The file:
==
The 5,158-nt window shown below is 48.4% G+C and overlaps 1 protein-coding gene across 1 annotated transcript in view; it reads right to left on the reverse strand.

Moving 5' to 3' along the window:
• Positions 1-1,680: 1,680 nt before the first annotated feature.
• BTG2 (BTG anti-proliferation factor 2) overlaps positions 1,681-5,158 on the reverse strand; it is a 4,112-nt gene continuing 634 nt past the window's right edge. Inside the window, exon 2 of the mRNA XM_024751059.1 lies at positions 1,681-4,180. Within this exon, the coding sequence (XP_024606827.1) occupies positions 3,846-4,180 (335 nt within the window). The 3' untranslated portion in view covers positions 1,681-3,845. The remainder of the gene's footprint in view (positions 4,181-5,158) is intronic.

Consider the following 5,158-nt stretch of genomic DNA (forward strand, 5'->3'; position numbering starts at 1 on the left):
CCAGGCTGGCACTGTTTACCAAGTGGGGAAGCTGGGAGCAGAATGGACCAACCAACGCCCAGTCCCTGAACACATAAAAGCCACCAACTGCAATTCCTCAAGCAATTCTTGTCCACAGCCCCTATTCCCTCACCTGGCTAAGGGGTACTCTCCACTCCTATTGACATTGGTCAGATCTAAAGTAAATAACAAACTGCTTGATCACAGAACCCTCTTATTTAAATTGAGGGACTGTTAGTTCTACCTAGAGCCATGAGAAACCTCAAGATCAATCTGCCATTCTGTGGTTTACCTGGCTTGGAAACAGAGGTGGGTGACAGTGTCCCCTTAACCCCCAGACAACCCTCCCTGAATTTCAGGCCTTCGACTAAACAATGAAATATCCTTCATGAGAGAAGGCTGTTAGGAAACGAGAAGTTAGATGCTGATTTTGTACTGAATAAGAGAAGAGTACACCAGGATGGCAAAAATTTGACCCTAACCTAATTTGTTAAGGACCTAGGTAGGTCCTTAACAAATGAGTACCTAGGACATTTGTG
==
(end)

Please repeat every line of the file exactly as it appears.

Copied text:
The 5,158-nt window shown below is 48.4% G+C and overlaps 1 protein-coding gene across 1 annotated transcript in view; it reads right to left on the reverse strand.

Moving 5' to 3' along the window:
• Positions 1-1,680: 1,680 nt before the first annotated feature.
• BTG2 (BTG anti-proliferation factor 2) overlaps positions 1,681-5,158 on the reverse strand; it is a 4,112-nt gene continuing 634 nt past the window's right edge. Inside the window, exon 2 of the mRNA XM_024751059.1 lies at positions 1,681-4,180. Within this exon, the coding sequence (XP_024606827.1) occupies positions 3,846-4,180 (335 nt within the window). The 3' untranslated portion in view covers positions 1,681-3,845. The remainder of the gene's footprint in view (positions 4,181-5,158) is intronic.

Consider the following 5,158-nt stretch of genomic DNA (forward strand, 5'->3'; position numbering starts at 1 on the left):
CCAGGCTGGCACTGTTTACCAAGTGGGGAAGCTGGGAGCAGAATGGACCAACCAACGCCCAGTCCCTGAACACATAAAAGCCACCAACTGCAATTCCTCAAGCAATTCTTGTCCACAGCCCCTATTCCCTCACCTGGCTAAGGGGTACTCTCCACTCCTATTGACATTGGTCAGATCTAAAGTAAATAACAAACTGCTTGATCACAGAACCCTCTTATTTAAATTGAGGGACTGTTAGTTCTACCTAGAGCCATGAGAAACCTCAAGATCAATCTGCCATTCTGTGGTTTACCTGGCTTGGAAACAGAGGTGGGTGACAGTGTCCCCTTAACCCCCAGACAACCCTCCCTGAATTTCAGGCCTTCGACTAAACAATGAAATATCCTTCATGAGAGAAGGCTGTTAGGAAACGAGAAGTTAGATGCTGATTTTGTACTGAATAAGAGAAGAGTACACCAGGATGGCAAAAATTTGACCCTAACCTAATTTGTTAAGGACCTAGGTAGGTCCTTAACAAATGAGTACCTAGGACATTTGTG